Why Are We Denying Welfare Moms An Education?

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Diana Spatz was a San Francisco welfare mom working as a housecleaner when, in 1987, she enrolled in a community college program to learn basic word processing skills. Her modest hope was to increase her earning potential from $7 an hour to $15 an hour, so as to better provide for her 10-month old daughter, Eden.


A few weeks after her classes began, Spatz was shocked when her caseworker cut off her welfare benefits and stopped returning her panicked phone calls. What happened? As Spatz recounted in a 1997 Nation magazine essay, her student financial aid was counted as income, and thus made her ineligible for the payments she relied on to meet her daughter's needs.

Twenty-four years later—and 15 years after the passage of welfare reform (TANF)—far too little has changed. As a new report from Legal Momentum makes clear, it remains extremely difficult for mothers on welfare to access the kind of education and training that lead to good jobs, the kind that pay a living wage and come with benefits such as paid sick leave and health insurance.

The problem is the narrow definition of "work" according to TANF's "work first" requirement. If a recipient is over the age of 20, the program allows for just one year of vocational education while benefits are being paid. One year, however, is not long enough to earn occupational certificates in many growing professions, such as nursing and dental hygiene, especially if a mother is attending school only part-time because of childcare responsibilities.

Only six percent of adult TANF recipients are currently enrolled in some kind of educational activity. This is egregious; a workforce-relevant education is the single most transformative experience society can offer low-income adults and their children. Fewer than 50 percent of welfare moms who complete "Work First" programs find jobs, compared to 90 percent of welfare moms who earn a two or four-year college degree. The majority of TANF recipients earn just $7 or $8 per hour when they leave the program, while a registered nurse with an associate's degree can earn up to $30 per hour.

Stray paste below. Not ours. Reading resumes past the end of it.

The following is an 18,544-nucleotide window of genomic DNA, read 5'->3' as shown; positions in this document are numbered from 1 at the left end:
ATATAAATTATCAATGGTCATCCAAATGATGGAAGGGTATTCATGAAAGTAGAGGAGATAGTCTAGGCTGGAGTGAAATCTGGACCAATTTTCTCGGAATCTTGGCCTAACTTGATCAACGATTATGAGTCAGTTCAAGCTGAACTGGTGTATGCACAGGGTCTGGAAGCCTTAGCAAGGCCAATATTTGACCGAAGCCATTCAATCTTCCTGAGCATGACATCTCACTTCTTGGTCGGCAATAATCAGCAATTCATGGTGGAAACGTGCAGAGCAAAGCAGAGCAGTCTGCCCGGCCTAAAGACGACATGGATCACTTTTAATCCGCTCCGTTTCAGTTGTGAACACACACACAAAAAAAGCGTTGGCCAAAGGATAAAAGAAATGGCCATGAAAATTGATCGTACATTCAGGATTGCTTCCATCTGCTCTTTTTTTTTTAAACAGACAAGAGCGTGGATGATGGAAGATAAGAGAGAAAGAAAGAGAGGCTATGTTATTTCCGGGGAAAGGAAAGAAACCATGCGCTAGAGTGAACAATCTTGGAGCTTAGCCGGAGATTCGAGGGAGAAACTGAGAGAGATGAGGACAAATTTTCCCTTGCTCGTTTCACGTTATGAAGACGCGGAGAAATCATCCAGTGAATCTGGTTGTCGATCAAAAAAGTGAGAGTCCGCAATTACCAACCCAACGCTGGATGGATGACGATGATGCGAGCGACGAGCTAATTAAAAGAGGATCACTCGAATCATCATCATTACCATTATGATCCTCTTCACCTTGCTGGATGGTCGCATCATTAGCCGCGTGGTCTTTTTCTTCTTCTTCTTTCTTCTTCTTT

TANF is currently up for reauthorization, so this is all politically relevant. I'm not holding my breath waiting for the GOP to come to the table on any progressive improvements to the program, but offering greater educational opportunities to single moms on TANF would be an excellent way to fight intergenerational poverty and secure longterm cost savings. Currently, most former TANF recipients remain below the poverty line, so they and their children remain eligible for benefits such as Medicaid and food stamps. In addition, we know that more educated parents raise more educated children, who in turn are less likely to depend on government to meet basic needs.

Diana Spatz, by the way, successfully sued the state of California to have her benefits reinstated, and eventually graduated from UC-Berkeley. Spurred by the desire to help other welfare moms get an education, she founded LIFETIME, a grassroots organization that provides social supports, such as childcare and career counseling, to welfare moms looking to achieve educational goals.


Government should be scaling up LIFETIME's successful model by supporting single moms who want to better themselves and their families through education.

This post originally appeared on Dana Goldstein's blog. Republished with permission.



Some fun facts from a reading for my Poverty and Child Development class:

1. Currently, the United States has the highest childhood poverty rate among the 25 richest industrialized nations.

2. Poor children in France, Germany and the Nordic countries are six times more likely to escape poverty than their American counterparts.

3. According to a 2004 study by the Department of Housing and Urban Development, the average rent for a 2-bedroom apartment is $750 per month. The same study found only one place in the country where people earning minimum wage could afford a modest 2-bedroom apartment without having to move or being evicted: a small town in Georgia.

4. Despite the commonly held belief that people in poverty have babies to get more welfare, the monthly welfare check only increases, on average, $60 if you have a baby.

5. In all but 5 US states, the federal government will lower your welfare check if you enroll in college because welfare recipients need to "be available for any minimum wage job" at any time. If you are in school, you are not available.

6. Only 14% of people who qualify for housing assistance get it.

7. The rate of people who fall into poverty in the United States is about the same as other industrialized nations, but we have the highest percentage of those who become permanently trapped in poverty.

8. Low-income single mothers in the US work more than single mothers in any other wealthy nation, but they have higher poverty rates.

9. Statistics on job advancement show that there is little, if any, correlation between hard work and wage increase for low-income jobs.

10. Less than 60% of eligible children are served by Head Start programs.

11. It is less likely today for a person born into poverty to get an education than it was in the 1940s.